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Re: master 739593d 3/5: Make gnus-copy-file act like copy-file etc.

From: Lars Ingebrigtsen
Subject: Re: master 739593d 3/5: Make gnus-copy-file act like copy-file etc.
Date: Thu, 14 Sep 2017 13:25:20 +0200
User-agent: Gnus/5.13 (Gnus v5.13) Emacs/26.0.50 (gnu/linux)

Paul Eggert <address@hidden> writes:

> On 09/13/2017 02:10 PM, Lars Ingebrigtsen wrote:
>> The attack surface you're trying to cover is when the user is writing a
>> file to a world-writable directory that contains a symlink that has
>> exactly the same name as the file you're trying to write?
> More generally, it's when the attacker can write the destination's
> parent directory. The parent need not be world-writable, and there
> doesn't need to be a symlink there already.

Hm...  then I'm not sure I understand your first explanation.  Your
example was /tmp (word-writable) with a symlink "foo" in /tmp that
points to somewhere the attacker can't write.  So for instance /tmp/foo
symlinks to /home/victim/.ssh/authorized_keys and the victim says
`M-x copy-file RET something RET /tmp/foo RET' *bang*.

But was there a different scenario you were thinking about?

(Timing these attacks is always fun, though, but the barfing can be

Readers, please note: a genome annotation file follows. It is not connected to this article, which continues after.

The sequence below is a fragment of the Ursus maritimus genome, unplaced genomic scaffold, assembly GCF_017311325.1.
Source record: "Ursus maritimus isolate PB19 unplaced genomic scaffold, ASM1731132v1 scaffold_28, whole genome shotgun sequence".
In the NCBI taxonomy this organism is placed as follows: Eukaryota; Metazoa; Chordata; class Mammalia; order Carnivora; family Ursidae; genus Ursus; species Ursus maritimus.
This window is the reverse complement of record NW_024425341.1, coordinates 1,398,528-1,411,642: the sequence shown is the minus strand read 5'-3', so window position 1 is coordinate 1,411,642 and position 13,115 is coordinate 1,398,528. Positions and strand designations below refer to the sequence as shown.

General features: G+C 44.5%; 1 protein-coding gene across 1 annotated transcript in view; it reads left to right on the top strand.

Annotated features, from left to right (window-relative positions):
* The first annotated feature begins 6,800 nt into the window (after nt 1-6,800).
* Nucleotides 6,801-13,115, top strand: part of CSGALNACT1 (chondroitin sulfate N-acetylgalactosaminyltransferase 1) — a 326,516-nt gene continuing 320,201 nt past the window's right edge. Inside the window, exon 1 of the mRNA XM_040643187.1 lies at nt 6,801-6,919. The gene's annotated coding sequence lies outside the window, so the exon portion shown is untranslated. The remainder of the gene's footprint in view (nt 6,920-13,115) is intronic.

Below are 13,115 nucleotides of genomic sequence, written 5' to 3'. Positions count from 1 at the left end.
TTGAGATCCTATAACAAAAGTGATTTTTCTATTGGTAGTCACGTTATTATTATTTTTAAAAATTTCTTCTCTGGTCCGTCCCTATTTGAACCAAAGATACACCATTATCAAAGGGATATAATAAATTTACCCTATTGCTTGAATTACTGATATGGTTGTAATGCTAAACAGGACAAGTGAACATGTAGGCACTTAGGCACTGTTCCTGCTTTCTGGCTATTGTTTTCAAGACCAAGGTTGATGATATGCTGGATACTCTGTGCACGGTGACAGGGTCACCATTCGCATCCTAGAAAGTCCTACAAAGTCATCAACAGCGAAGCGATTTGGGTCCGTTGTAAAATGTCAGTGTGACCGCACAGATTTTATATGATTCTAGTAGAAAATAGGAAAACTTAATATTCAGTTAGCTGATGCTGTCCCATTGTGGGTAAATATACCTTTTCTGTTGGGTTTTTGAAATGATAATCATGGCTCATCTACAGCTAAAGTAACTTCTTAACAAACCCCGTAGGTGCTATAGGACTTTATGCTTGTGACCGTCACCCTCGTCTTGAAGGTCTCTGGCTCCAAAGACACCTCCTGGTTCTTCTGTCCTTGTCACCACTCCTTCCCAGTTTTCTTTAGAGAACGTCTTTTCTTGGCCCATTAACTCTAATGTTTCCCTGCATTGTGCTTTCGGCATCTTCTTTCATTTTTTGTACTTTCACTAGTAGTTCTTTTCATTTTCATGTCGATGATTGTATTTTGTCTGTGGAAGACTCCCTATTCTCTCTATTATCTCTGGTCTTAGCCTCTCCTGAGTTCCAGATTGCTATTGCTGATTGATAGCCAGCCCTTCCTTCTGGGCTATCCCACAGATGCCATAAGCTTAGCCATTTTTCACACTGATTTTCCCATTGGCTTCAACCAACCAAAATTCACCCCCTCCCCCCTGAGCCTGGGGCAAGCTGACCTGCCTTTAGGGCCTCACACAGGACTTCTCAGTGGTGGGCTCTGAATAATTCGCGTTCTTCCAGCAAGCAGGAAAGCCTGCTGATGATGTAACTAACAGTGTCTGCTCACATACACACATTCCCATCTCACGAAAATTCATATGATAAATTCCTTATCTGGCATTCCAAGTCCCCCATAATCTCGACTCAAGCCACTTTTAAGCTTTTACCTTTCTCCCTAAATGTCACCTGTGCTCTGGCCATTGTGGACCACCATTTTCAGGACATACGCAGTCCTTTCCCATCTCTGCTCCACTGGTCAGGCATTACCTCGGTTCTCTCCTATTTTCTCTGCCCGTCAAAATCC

postponed until the actual write, I would guess...)

> Eli is most concerned about interactive use, as am I.

Sounds like the opposite going by Eli's last email.  :-)

>> These days nobody lives on shared computers, anyway
> I regularly use Emacs on computers shared with users I don't fully
> trust. I've done so every day this week so far. Although I use Emacs
> more often on standalone machines, the shared-machine use case is
> still alive and kicking.

Yeah, "nobody" is an exaggeration, and we can't disregard people on
shared machines.  But the ratio of users we're servicing should also
inform our approach to the severity of how much we're crippling DWIM
functionality for (theoretical) safety reasons.

(domestic pets only, the antidote for overdose, milk.)
   bloggy blog: http://lars.ingebrigtsen.no

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